By Alexander H. Hou MD, FACS,
During this time of year, it is common practice to put others in front of our own needs. But we must be vigilant and keep in mind having a healthy body enables us to enjoy more life experiences that are important to us. Vascular screenings allow for patients to be proactive about their health. The preventative health screenings go beyond regular checkups to provide you and your doctor with valuable information about your health. You’ll be able to get information you need to take action to prevent chronic disease before it’s too late.
Most Americans are familiar with heart disease and with the consequences of blockages in the vessels that carry blood to and from the heart. But few people realize that blockages caused by a buildup of plaque and cholesterol affect more than coronary arteries. Arteries throughout the body carry oxygen-rich blood away from the heart, so blockages can occur in all arteries with serious effects.
Vascular conditions affect the veins and arteries in your body, which conduct oxygen to every living cell. Think of your veins and arteries as expressways or rivers. When there are traffic jams or road construction, or when dams break, trouble ensues. But in most cases, vascular conditions are highly treatable, often without surgery.
It is important to see a vascular surgeon, even when surgery is not needed. Vascular surgeons specialize in treatments of every kind of vascular problem except those of the heart (treated by cardiovascular surgeons) and the brain (treated by neurosurgeons). A common condition such as atherosclerosis may show up in the legs, for example, but affects the whole body.
Vascular surgeons will talk to you about how exercise, diet and medication can be the first step in regaining your health. When surgery is needed, vascular surgeons are trained in all types of interventions, not just one or two.
The more common types of vascular conditions include: Atherosclerosis, Carotid Artery Disease, Deep Vein Thrombosis, Lymphedema, Peripheral Arterial Disease, and Stroke.
Vascular Screenings Available
What kinds of vascular tests are most common? What happens when you have one? Will it hurt? Will it mean you need surgery? The most commonly prescribed vascular tests include:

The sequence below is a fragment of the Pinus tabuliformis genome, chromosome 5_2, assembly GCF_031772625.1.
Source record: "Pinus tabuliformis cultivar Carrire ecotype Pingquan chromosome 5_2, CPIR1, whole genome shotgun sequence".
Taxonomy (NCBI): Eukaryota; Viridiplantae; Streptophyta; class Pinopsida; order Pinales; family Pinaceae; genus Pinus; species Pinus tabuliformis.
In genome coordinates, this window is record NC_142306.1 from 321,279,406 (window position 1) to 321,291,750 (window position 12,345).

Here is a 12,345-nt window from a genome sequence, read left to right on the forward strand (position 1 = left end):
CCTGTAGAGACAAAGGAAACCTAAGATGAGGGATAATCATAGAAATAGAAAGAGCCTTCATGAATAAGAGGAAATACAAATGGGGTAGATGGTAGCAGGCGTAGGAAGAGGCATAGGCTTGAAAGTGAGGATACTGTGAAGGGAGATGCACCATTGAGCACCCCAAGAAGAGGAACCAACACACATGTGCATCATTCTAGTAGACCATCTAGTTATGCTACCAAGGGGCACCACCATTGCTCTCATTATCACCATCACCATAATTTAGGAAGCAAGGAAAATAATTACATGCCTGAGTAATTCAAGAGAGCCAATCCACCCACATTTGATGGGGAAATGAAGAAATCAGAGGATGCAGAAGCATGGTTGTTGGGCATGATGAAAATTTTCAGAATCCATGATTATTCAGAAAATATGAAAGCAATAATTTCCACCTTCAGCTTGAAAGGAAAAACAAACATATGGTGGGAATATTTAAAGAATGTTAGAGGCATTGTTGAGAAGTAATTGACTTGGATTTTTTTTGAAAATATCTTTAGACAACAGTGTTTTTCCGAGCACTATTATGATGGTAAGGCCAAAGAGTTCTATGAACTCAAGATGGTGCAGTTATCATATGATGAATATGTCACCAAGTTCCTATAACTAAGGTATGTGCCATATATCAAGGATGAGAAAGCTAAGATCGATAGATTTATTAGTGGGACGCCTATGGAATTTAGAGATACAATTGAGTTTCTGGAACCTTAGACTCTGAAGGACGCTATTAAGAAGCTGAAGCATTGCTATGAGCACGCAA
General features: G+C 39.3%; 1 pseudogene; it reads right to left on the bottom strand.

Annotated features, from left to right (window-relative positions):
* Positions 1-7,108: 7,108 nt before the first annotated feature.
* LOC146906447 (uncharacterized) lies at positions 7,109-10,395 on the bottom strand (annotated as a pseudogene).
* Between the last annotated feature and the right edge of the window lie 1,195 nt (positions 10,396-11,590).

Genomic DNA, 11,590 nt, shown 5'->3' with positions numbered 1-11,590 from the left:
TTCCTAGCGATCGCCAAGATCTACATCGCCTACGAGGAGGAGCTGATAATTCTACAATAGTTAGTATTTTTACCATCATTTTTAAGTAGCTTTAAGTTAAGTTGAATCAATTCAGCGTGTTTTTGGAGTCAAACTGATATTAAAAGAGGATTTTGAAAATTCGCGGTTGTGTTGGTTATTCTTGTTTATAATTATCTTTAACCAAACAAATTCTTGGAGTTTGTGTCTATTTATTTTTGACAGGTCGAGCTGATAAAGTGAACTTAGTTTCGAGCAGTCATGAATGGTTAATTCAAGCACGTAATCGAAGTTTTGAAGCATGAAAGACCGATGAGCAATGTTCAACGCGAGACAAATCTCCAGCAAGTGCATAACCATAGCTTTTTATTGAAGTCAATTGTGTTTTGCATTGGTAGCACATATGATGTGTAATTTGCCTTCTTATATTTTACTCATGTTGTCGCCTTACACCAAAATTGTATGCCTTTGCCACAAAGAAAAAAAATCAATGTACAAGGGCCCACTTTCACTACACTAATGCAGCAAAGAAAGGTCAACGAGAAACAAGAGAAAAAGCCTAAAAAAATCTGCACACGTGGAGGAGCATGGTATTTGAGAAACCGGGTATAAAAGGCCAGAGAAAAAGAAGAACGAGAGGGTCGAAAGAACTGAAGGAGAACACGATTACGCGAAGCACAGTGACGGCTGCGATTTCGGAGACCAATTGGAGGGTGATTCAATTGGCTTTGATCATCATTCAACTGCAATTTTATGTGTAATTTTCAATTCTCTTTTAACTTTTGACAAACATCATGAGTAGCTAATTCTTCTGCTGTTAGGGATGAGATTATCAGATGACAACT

An angiogram is an X-ray procedure that can be both diagnostic and therapeutic. It is considered the gold standard for evaluating blockages in the arterial system. An angiogram detects blockages using X-rays taken during the injection of a contrast agent (iodine dye). The procedure provides information that helps your vascular surgeon determine your best treatment options.
Ankle-Brachial Index (ABI)
A non-invasive test that uses inflatable cuffs to gauge circulation (blood flow) and measure blood pressure in the arteries at various locations on the thigh, calf, foot and toes. Patients experience minimal, brief discomfort, similar to what you feel while having a routine blood pressure test with an inflatable arm cuff.
This painless, noninvasive test is used to see and measure the rate at which blood flows through your carotid arteries and look for possible blockages.
No radiation, dye or needles are used. A carotid duplex test determines whether plaque has accumulated in your arteries, causing carotid artery disease (hardening of the arteries).
There are other screening tests available to determine your risk for developing a vascular condition. Make time for your health this holiday season, schedule a vascular screening today. As with most health conditions, earlier detection of an abnormality results in greater survival rates. For more information about available vascular screenings or to schedule a consultation, call 606-324-1070.
Alexander H. Hou MD, FACS, is a skilled Board Certified and fellowship trained vascular surgeon specializing in the treatment of arterial and venous diseases employing both open and endovascular techniques. Dr. Hou is a member of Society for Vascular Surgery, a premier society for vascular surgeons, in addition to several other regional vascular societies, also a Fellow of American College of Surgeons. He has publications in several peer reviewed journals focusing on vascular diagnostic and interventions using duplex ultrasound.
Dr. Hou has been practicing in Ashland since 2005 and is known for delivering high quality vascular care exemplified by the “minimal incision” surgical technique resulting in less pain, better healing and esthetically more appeasing scars.
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